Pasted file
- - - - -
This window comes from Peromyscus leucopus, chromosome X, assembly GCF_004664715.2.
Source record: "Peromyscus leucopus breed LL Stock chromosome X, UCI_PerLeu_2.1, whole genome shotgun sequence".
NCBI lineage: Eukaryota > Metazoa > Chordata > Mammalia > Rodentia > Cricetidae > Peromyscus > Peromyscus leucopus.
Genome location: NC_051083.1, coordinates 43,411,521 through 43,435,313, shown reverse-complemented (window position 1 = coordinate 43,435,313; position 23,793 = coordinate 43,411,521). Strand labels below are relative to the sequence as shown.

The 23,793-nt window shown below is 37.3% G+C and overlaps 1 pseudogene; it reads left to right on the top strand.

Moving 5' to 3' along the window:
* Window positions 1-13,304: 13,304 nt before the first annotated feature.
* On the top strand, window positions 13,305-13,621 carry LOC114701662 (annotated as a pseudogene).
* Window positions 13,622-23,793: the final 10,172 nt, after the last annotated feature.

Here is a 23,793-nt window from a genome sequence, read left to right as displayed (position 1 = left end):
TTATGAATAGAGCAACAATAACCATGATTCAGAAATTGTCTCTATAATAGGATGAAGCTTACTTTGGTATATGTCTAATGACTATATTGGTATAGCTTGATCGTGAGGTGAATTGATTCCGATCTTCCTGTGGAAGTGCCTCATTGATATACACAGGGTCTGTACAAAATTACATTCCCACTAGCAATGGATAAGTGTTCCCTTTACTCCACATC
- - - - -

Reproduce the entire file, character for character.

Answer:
This window comes from Peromyscus leucopus, chromosome X, assembly GCF_004664715.2.
Source record: "Peromyscus leucopus breed LL Stock chromosome X, UCI_PerLeu_2.1, whole genome shotgun sequence".
NCBI lineage: Eukaryota > Metazoa > Chordata > Mammalia > Rodentia > Cricetidae > Peromyscus > Peromyscus leucopus.
Genome location: NC_051083.1, coordinates 43,411,521 through 43,435,313, shown reverse-complemented (window position 1 = coordinate 43,435,313; position 23,793 = coordinate 43,411,521). Strand labels below are relative to the sequence as shown.

The 23,793-nt window shown below is 37.3% G+C and overlaps 1 pseudogene; it reads left to right on the top strand.

Moving 5' to 3' along the window:
* Window positions 1-13,304: 13,304 nt before the first annotated feature.
* On the top strand, window positions 13,305-13,621 carry LOC114701662 (annotated as a pseudogene).
* Window positions 13,622-23,793: the final 10,172 nt, after the last annotated feature.

Here is a 23,793-nt window from a genome sequence, read left to right as displayed (position 1 = left end):
TTATGAATAGAGCAACAATAACCATGATTCAGAAATTGTCTCTATAATAGGATGAAGCTTACTTTGGTATATGTCTAATGACTATATTGGTATAGCTTGATCGTGAGGTGAATTGATTCCGATCTTCCTGTGGAAGTGCCTCATTGATATACACAGGGTCTGTACAAAATTACATTCCCACTAGCAATGGATAAGTGTTCCCTTTACTCCACATC